Price and budget may of course be an influencing factor but we would suggest when looking for a Persian or Oriental rug you treat it as if you were buying a piece of art. Keep in mind that large rugs can take a year or more to knot and their price is reflected in this – use our time to weave rug calculator to find out how long it would have taken to knot a specific rug. Also consider the fact that a quality rug will last for decades and in many cases hold or increase in value. Price is of course a factor in most peoples’ decision and for this reason we have strived to gather a range of qualities in all sizes. Note that in the rug world you get what you pay for, a lower quality rug may have good decorative qualities but is unlikely to hold its value. Basically it is up to you to decide are you looking for a nice hand-knotted rug, a special piece or one which you may look to sell in future?
Investment value is a misunderstood aspect when it comes to Persian & Oriental rugs. For most it should be of little relevance, you should look for a rug which you like and would want to keep and cherish forever; very few people actually sell their rugs. It should be clear that not all rugs hold or increase in value. There are many rugs which are similar in design and made in large quantities, these are not going to appreciate in value with time as there are so many around – take the 90 line Chinese rugs for example – these rugs were very popular in the 80s with their very simple designs but because there were so many of them around their value is quite low. Antique rugs (particularly those in good condition) tend to be high value because of this reason; there aren’t many of them about so their value increases. That being said even 100 years ago they made low quality rugs so a bad rug today isn’t going to be worth anything 100 years from now. Expensive, high quality pieces made today are likely to rise in price, this is because with the way the weaving countries are headed and increasing labour costs these are less likely to be woven in future and if they are the costs will be astronomical. You should also consider that if you do wish to sell a rug who will you sell it to? For average rugs a local ad in the paper or selling it online is wrought with difficulties, trying to find someone who wants your specific rug may be difficult and could take time. Selling at auction is risky as the market can be turbulent and keep in mind the auctioneers take a proportion of the sale value. A local rug dealer may offer to buy your rug but they’ll want to pay trade prices and will need to deduct further for any cleaning or repairs. The most likely scenario is that a rug dealer will allow you to part-exchange your rug if you are looking for a change or need a different size. High end rugs and antique pieces do however fair well in high-end auctions such as Sotherby’s or Christies, this is often the best alternative for top pieces as rug dealers are unlikely to have the funds or be willing to tie up capital buying a rug which they may not sell for several years.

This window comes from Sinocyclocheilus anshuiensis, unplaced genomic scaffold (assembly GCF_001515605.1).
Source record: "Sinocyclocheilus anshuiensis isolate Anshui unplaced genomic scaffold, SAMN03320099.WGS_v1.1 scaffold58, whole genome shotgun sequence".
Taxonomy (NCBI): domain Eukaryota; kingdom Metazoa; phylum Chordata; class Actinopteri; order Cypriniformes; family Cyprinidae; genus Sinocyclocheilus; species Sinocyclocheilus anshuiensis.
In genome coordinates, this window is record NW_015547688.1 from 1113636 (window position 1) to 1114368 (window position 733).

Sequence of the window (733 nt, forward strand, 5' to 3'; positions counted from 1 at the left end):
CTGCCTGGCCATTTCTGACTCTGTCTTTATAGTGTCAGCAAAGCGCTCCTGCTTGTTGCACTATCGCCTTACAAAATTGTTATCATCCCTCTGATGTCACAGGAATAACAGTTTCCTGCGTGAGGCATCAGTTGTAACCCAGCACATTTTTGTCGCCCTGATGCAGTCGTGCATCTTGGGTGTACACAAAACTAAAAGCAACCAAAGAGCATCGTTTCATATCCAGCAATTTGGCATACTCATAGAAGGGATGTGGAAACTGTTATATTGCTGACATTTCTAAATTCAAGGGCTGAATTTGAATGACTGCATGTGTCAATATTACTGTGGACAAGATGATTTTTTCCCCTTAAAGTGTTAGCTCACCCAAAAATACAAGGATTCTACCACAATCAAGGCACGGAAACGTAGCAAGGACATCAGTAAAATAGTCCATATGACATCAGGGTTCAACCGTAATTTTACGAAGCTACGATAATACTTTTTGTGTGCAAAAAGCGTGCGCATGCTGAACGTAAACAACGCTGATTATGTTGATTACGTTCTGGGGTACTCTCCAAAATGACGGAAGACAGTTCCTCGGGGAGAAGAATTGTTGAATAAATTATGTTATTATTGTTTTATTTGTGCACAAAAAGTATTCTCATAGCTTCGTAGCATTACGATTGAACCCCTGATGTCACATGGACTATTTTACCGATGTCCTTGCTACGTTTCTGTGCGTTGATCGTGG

With all this in mind you should seek a rug which is suitable for the area that it is intended for, obviously the colours and design should go well in its surroundings but it is recommended to choose a rug that you really like over one which will go well with your curtains. You will know how much you can spend on a rug but keep in mind these are works of art, the good ones will hold or increase in value, the not so good ones wont.
As a result of their popularity, the market is flooded with imitations often using unreliable descriptions, and for the general public it has become increasingly difficult to distinguish a real authentic hand-knotted rug from the fakes on offer. Also, some sellers describe a rug as Persian even if it is Indian or Chinese, there is nothing wrong with these rugs but they should not be described as Persian as Persian rugs tend to be higher quality and value. Others may describe a Tabbas rug as a Nain or an Ardekan as a Kashan (similar designs, often from the same area, but not as good quality). Buying over the internet is a risk but a using a trusted specialist should reduce these risks. The benefit of using a rug dealer is that you can view the rug in their store as well as online and if there is a problem with it you should be able to send it back.